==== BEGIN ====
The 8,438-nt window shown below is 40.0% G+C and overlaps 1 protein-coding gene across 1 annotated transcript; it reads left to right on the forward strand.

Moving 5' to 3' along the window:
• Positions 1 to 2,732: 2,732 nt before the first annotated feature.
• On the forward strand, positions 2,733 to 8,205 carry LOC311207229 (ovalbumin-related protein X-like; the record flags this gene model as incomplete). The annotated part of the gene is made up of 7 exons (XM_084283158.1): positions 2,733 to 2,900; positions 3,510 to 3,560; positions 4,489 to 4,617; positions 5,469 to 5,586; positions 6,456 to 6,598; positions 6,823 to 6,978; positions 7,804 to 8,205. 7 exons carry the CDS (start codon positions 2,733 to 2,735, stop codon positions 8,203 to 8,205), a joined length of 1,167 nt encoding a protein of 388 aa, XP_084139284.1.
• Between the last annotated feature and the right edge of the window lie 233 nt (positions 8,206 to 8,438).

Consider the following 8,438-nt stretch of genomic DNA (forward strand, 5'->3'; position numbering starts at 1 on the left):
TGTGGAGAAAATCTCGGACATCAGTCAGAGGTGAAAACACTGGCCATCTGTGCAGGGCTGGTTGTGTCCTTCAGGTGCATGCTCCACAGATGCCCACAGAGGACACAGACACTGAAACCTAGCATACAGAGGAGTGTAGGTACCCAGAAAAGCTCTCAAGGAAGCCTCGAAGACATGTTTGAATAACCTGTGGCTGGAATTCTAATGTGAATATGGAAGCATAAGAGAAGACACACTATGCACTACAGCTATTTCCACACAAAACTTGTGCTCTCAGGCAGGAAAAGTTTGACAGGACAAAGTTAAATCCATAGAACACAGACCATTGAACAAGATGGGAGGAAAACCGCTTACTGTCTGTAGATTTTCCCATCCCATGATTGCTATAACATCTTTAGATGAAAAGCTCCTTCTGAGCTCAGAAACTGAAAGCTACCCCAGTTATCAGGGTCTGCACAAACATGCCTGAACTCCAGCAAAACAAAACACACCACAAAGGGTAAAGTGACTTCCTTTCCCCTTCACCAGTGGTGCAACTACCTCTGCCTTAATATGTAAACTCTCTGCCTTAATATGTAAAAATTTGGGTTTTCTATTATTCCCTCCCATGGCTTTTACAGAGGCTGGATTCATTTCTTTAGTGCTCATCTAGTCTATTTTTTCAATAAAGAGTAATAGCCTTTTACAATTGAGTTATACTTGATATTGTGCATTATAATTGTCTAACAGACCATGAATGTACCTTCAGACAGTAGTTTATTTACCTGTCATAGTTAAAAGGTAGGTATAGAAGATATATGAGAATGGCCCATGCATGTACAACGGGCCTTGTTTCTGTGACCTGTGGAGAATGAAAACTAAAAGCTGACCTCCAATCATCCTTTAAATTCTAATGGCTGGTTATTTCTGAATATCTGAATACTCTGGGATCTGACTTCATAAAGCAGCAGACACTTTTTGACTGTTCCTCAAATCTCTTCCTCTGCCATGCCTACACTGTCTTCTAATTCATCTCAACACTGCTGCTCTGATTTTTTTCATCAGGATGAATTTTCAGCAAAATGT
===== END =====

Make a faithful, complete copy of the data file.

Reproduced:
The 8,438-nt window shown below is 40.0% G+C and overlaps 1 protein-coding gene across 1 annotated transcript; it reads left to right on the forward strand.

Moving 5' to 3' along the window:
• Positions 1 to 2,732: 2,732 nt before the first annotated feature.
• On the forward strand, positions 2,733 to 8,205 carry LOC311207229 (ovalbumin-related protein X-like; the record flags this gene model as incomplete). The annotated part of the gene is made up of 7 exons (XM_084283158.1): positions 2,733 to 2,900; positions 3,510 to 3,560; positions 4,489 to 4,617; positions 5,469 to 5,586; positions 6,456 to 6,598; positions 6,823 to 6,978; positions 7,804 to 8,205. 7 exons carry the CDS (start codon positions 2,733 to 2,735, stop codon positions 8,203 to 8,205), a joined length of 1,167 nt encoding a protein of 388 aa, XP_084139284.1.
• Between the last annotated feature and the right edge of the window lie 233 nt (positions 8,206 to 8,438).

Consider the following 8,438-nt stretch of genomic DNA (forward strand, 5'->3'; position numbering starts at 1 on the left):
TGTGGAGAAAATCTCGGACATCAGTCAGAGGTGAAAACACTGGCCATCTGTGCAGGGCTGGTTGTGTCCTTCAGGTGCATGCTCCACAGATGCCCACAGAGGACACAGACACTGAAACCTAGCATACAGAGGAGTGTAGGTACCCAGAAAAGCTCTCAAGGAAGCCTCGAAGACATGTTTGAATAACCTGTGGCTGGAATTCTAATGTGAATATGGAAGCATAAGAGAAGACACACTATGCACTACAGCTATTTCCACACAAAACTTGTGCTCTCAGGCAGGAAAAGTTTGACAGGACAAAGTTAAATCCATAGAACACAGACCATTGAACAAGATGGGAGGAAAACCGCTTACTGTCTGTAGATTTTCCCATCCCATGATTGCTATAACATCTTTAGATGAAAAGCTCCTTCTGAGCTCAGAAACTGAAAGCTACCCCAGTTATCAGGGTCTGCACAAACATGCCTGAACTCCAGCAAAACAAAACACACCACAAAGGGTAAAGTGACTTCCTTTCCCCTTCACCAGTGGTGCAACTACCTCTGCCTTAATATGTAAACTCTCTGCCTTAATATGTAAAAATTTGGGTTTTCTATTATTCCCTCCCATGGCTTTTACAGAGGCTGGATTCATTTCTTTAGTGCTCATCTAGTCTATTTTTTCAATAAAGAGTAATAGCCTTTTACAATTGAGTTATACTTGATATTGTGCATTATAATTGTCTAACAGACCATGAATGTACCTTCAGACAGTAGTTTATTTACCTGTCATAGTTAAAAGGTAGGTATAGAAGATATATGAGAATGGCCCATGCATGTACAACGGGCCTTGTTTCTGTGACCTGTGGAGAATGAAAACTAAAAGCTGACCTCCAATCATCCTTTAAATTCTAATGGCTGGTTATTTCTGAATATCTGAATACTCTGGGATCTGACTTCATAAAGCAGCAGACACTTTTTGACTGTTCCTCAAATCTCTTCCTCTGCCATGCCTACACTGTCTTCTAATTCATCTCAACACTGCTGCTCTGATTTTTTTCATCAGGATGAATTTTCAGCAAAATGT